For example, most users won't keep using non-essential web/mobile apps that doesn't evolve each few months/weeks. I keep coming to Angry Birds on my Tablet because new phases, birds, themes are added from time to time...
At a minimum, even if this whole argumentation doesn't politically engender more drastic revisions, we need to reform the granted monopoly, to guarantee timely access to the benefits and reduce, maybe selectively with the field, its duration.
So [C] can be assumed to be false for the field pending those numbers, but still quite positively, given the track record of success of FOSS projects and of products embodying them.
If Android, which deeply depends on FOSS and evolves on wide networks (sadly, not all truly open) of collaboration, wasn't a huge success it would not be so feared and the target of such a high number of patent lawsuits.
Finally, there is plenty of evidence that the law clauses construed from [D] were totally forgotten on the practice of Patents offices, throughout the world. Even returning to more sensible practices, to avoid big losses around lame patents like in the EOLAS case, would be an enormous improvement, but the assumption is false, because it depends too much on interpretation, and due diligence, to make the system well balanced.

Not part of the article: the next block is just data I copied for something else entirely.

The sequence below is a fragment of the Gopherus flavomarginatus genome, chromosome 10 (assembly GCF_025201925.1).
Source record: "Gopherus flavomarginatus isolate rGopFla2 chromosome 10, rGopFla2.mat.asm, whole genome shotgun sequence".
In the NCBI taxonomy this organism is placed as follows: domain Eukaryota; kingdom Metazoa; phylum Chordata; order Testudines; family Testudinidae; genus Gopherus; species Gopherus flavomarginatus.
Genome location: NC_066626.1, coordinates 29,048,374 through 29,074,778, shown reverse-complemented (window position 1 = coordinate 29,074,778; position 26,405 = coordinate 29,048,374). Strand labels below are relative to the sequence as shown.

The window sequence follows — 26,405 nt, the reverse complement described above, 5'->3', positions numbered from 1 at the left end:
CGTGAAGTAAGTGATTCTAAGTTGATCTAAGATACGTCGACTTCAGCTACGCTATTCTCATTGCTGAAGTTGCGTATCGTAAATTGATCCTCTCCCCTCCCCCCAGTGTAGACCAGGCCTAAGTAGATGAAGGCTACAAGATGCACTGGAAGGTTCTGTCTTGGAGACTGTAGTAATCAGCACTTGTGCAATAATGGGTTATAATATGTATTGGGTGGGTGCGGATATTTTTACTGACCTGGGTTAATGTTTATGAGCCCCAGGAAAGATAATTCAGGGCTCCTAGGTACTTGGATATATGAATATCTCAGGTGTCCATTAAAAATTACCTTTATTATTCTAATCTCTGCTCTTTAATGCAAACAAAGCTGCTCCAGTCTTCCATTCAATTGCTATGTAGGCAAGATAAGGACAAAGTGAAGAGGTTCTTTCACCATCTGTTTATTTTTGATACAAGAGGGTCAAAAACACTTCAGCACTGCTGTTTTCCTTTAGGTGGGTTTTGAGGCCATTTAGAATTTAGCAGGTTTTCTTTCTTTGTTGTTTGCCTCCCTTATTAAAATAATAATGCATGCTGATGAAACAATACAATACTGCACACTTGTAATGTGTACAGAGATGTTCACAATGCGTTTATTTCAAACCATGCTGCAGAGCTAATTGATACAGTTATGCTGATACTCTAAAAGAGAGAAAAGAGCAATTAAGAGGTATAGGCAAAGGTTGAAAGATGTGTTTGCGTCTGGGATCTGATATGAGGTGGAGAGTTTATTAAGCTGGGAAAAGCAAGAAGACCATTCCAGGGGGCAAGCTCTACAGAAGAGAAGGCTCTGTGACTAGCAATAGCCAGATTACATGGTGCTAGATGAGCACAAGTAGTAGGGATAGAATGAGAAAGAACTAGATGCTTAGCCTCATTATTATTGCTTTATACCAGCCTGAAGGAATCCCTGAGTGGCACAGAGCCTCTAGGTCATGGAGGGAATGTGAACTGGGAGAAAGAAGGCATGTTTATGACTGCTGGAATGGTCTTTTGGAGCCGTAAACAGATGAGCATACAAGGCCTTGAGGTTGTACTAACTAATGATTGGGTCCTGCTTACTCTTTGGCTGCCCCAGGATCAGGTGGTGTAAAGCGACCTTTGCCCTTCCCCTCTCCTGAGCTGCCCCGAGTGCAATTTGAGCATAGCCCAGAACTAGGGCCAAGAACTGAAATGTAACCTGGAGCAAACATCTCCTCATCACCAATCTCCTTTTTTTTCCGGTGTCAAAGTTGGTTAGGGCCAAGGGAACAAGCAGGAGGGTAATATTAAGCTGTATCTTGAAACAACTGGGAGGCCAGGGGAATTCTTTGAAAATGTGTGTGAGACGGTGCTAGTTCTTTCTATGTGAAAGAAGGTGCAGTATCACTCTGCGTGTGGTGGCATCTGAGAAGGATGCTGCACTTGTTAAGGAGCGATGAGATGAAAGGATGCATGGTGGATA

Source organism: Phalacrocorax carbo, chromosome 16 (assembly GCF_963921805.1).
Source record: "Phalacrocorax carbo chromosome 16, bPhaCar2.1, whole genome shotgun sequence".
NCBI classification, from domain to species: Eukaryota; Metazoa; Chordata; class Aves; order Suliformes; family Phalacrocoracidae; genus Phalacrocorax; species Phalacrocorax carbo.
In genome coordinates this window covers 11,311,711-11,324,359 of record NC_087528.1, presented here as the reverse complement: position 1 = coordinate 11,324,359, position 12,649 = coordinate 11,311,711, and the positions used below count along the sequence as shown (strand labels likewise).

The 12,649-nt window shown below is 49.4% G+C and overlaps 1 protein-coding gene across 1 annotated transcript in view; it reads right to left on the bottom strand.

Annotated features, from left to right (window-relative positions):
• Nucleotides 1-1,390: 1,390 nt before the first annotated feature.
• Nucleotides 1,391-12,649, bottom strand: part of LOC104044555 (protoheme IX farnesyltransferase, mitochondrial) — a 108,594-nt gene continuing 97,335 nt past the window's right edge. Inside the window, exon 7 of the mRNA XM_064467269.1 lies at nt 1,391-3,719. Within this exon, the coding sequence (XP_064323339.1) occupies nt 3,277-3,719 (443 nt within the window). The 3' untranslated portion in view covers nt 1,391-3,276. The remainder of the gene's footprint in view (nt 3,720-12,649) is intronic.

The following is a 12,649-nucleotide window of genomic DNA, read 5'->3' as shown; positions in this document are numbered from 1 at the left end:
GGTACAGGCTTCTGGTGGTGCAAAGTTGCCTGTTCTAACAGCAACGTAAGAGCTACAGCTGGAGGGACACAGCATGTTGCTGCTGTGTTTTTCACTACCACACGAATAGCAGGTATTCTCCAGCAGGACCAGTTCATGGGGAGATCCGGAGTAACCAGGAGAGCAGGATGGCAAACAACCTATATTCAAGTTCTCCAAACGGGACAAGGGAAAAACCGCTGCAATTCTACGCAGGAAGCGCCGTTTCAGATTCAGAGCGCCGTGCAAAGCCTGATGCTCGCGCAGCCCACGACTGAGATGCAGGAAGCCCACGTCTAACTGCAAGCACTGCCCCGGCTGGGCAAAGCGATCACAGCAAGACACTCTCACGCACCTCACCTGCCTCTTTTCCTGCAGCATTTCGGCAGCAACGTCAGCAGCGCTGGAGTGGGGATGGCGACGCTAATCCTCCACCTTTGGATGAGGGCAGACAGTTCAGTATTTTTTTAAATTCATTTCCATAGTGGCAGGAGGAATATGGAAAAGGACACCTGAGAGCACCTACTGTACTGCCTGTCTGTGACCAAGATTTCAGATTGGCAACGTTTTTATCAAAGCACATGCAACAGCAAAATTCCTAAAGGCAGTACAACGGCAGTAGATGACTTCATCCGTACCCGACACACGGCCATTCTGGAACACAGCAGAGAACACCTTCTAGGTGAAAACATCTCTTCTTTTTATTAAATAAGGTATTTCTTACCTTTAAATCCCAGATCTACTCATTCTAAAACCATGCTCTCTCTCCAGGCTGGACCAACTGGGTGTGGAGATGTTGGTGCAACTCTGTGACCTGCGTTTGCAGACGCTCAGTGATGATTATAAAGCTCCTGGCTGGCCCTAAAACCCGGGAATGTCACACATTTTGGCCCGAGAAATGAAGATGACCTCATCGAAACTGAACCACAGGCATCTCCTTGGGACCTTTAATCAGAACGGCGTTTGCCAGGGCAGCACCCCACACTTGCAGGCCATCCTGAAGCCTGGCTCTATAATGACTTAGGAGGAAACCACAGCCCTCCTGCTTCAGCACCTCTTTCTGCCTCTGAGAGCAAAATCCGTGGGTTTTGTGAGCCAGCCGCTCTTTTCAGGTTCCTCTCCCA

The conclusion is simple, the system doesn't work because:
1) It doesn't guarantee the timely reaping of benefits from the shared knowledge it should promote.
2) It costs too much to operate with the current imbalances in power
Which are in direct collision with positive answers to those two questions I started all this rambling with.
I'll present mine, but I want just to help starting the discussion with all stakeholders (roughly everybody in the world, even those currently 'unconnected'), and also for the political action to take place on its conclusions, and not be misdirected by the lobby of just some powerful corporate stakeholders...